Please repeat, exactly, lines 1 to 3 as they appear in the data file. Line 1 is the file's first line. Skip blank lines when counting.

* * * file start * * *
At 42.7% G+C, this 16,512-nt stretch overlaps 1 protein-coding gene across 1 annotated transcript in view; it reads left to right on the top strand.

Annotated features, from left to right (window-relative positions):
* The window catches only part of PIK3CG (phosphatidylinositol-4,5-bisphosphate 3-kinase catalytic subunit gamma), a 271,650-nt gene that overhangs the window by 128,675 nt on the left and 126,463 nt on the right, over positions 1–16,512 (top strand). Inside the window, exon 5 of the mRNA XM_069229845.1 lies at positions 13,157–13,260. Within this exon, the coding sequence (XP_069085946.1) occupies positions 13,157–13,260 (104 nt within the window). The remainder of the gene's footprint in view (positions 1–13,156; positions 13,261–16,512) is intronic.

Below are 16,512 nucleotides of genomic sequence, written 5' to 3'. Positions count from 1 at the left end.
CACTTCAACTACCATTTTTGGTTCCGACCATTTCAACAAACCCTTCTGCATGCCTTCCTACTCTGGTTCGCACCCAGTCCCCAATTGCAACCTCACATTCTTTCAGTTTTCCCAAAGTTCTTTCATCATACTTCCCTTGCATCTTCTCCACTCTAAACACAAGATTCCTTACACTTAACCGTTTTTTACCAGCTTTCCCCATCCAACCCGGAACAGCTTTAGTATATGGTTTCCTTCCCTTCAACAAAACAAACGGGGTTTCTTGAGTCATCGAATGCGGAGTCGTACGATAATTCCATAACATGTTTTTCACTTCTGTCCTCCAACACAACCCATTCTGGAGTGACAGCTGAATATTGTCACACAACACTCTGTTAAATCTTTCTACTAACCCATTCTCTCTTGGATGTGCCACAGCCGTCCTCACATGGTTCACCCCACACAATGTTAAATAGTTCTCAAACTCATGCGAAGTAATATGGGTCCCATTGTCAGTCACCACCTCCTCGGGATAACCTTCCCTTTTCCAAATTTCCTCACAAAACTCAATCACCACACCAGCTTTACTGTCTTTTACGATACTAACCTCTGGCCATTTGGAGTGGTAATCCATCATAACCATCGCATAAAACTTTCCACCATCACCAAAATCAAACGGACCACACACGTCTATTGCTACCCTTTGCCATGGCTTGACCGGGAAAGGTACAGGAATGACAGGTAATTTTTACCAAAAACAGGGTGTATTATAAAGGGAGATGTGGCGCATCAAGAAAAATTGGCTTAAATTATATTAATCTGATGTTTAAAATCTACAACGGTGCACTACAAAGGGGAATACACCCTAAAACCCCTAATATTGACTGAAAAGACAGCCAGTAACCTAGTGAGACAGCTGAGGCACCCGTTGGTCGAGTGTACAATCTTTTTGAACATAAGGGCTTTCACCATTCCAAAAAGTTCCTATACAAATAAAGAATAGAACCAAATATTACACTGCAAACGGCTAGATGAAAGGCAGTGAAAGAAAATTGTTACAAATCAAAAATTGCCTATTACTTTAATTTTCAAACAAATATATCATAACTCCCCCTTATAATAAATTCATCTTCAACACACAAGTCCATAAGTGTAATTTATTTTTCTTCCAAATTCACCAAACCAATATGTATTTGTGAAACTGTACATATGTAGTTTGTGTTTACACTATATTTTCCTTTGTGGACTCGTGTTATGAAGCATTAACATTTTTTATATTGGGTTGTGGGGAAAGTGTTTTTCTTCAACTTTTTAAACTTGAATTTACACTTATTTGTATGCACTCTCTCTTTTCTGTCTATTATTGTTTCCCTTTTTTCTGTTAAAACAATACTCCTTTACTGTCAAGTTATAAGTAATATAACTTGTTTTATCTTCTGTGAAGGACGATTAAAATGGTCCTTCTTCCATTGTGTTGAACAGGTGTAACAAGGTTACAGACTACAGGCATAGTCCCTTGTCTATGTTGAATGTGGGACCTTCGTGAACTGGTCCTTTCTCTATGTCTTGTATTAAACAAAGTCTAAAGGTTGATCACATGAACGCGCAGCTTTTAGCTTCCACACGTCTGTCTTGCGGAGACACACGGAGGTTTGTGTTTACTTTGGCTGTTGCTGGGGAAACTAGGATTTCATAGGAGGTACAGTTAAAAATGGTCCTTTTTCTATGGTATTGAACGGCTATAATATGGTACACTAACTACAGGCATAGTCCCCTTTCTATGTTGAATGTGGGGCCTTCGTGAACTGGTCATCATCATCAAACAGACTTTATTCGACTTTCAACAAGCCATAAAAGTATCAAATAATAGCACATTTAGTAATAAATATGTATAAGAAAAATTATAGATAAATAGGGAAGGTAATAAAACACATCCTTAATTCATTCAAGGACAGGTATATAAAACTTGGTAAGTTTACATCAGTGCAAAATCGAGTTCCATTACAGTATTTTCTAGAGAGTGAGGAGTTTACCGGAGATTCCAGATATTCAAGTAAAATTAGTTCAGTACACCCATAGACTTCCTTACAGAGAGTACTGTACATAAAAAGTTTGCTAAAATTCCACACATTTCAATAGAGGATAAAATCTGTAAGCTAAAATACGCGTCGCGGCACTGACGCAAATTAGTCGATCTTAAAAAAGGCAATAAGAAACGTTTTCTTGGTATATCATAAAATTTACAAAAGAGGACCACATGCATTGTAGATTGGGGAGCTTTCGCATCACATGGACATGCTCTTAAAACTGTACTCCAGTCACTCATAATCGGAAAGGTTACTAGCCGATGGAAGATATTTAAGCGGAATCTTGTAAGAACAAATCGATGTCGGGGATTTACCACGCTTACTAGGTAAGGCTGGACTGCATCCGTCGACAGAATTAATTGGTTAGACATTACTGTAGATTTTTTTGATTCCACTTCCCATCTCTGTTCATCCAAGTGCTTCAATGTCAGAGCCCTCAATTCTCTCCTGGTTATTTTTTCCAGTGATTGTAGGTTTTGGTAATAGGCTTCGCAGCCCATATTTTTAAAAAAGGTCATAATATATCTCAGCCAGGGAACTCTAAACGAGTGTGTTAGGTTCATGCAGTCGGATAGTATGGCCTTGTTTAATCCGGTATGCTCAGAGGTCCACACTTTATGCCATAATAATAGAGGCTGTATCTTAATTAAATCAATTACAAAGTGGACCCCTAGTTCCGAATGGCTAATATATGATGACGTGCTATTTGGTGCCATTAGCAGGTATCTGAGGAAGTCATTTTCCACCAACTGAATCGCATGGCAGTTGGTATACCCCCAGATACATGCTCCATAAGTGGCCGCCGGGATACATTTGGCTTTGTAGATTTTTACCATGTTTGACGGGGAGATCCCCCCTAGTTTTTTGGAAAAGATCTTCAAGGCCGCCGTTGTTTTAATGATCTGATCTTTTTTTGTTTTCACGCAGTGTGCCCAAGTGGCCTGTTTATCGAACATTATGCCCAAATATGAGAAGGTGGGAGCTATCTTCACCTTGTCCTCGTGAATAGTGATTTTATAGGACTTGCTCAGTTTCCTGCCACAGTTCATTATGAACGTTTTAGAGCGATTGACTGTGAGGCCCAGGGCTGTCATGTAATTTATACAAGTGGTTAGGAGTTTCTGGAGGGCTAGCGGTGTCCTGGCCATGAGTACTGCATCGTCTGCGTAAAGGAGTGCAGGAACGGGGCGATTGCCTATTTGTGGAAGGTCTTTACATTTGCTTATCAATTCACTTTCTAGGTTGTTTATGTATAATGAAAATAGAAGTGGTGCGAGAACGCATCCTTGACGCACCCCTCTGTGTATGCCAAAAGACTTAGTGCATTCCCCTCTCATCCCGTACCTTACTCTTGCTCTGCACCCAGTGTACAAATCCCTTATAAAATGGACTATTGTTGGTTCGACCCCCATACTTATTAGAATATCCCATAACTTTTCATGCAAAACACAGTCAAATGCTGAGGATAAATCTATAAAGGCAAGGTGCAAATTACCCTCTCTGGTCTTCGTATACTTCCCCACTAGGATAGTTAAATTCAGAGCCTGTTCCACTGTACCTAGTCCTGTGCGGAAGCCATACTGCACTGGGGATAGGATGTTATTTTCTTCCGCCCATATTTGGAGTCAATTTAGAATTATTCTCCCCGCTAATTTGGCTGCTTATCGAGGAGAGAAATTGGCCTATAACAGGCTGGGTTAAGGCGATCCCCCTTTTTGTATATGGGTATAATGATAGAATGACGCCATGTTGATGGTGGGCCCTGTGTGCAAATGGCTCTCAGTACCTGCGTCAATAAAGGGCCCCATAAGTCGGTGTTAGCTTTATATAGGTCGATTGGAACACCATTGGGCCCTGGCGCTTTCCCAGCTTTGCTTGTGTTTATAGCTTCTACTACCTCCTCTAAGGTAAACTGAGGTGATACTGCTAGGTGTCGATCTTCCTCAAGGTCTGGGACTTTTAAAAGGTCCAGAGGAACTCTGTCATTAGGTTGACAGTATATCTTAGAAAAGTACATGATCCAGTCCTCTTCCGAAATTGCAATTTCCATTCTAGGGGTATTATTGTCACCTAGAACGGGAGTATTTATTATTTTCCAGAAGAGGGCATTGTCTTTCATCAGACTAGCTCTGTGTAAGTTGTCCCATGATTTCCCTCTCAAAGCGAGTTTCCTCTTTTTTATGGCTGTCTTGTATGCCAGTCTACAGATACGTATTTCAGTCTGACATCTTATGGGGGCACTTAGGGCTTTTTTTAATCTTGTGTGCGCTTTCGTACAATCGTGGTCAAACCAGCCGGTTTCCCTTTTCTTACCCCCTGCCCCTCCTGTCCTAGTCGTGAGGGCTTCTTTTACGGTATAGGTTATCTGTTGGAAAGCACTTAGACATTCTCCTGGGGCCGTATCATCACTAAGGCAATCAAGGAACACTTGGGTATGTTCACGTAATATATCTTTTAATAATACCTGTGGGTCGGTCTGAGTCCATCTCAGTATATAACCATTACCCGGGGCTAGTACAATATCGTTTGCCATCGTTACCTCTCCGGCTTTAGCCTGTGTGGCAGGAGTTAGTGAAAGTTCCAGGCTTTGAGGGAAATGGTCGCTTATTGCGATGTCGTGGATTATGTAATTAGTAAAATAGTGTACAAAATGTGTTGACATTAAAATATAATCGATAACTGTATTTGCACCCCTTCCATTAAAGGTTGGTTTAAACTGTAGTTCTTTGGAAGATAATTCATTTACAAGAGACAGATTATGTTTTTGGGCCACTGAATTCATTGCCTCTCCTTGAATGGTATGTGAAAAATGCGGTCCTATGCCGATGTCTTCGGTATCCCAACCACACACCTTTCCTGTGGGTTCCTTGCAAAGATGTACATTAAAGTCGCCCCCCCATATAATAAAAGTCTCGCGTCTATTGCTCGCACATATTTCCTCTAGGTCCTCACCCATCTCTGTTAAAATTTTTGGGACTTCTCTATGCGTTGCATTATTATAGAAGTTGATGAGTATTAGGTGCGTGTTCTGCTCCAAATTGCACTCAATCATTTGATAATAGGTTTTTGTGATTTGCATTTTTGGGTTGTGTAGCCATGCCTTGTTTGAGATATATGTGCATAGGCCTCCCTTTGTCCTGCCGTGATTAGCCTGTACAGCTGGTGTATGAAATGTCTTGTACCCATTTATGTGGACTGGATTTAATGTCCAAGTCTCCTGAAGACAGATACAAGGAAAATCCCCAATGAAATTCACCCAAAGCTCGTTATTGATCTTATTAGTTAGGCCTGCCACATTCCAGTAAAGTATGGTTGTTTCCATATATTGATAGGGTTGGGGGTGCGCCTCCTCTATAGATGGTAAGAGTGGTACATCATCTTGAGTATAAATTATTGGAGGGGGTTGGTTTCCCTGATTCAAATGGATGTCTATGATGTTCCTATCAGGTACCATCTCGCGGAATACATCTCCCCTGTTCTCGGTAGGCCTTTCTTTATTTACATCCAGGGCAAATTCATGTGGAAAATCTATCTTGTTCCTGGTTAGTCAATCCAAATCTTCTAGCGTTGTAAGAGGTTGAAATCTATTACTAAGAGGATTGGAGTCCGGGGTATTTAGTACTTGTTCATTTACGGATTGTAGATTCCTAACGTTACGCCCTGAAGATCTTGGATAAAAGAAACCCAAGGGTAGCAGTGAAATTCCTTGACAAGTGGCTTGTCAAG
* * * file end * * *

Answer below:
At 42.7% G+C, this 16,512-nt stretch overlaps 1 protein-coding gene across 1 annotated transcript in view; it reads left to right on the top strand.

Annotated features, from left to right (window-relative positions):
* The window catches only part of PIK3CG (phosphatidylinositol-4,5-bisphosphate 3-kinase catalytic subunit gamma), a 271,650-nt gene that overhangs the window by 128,675 nt on the left and 126,463 nt on the right, over positions 1–16,512 (top strand). Inside the window, exon 5 of the mRNA XM_069229845.1 lies at positions 13,157–13,260. Within this exon, the coding sequence (XP_069085946.1) occupies positions 13,157–13,260 (104 nt within the window). The remainder of the gene's footprint in view (positions 1–13,156; positions 13,261–16,512) is intronic.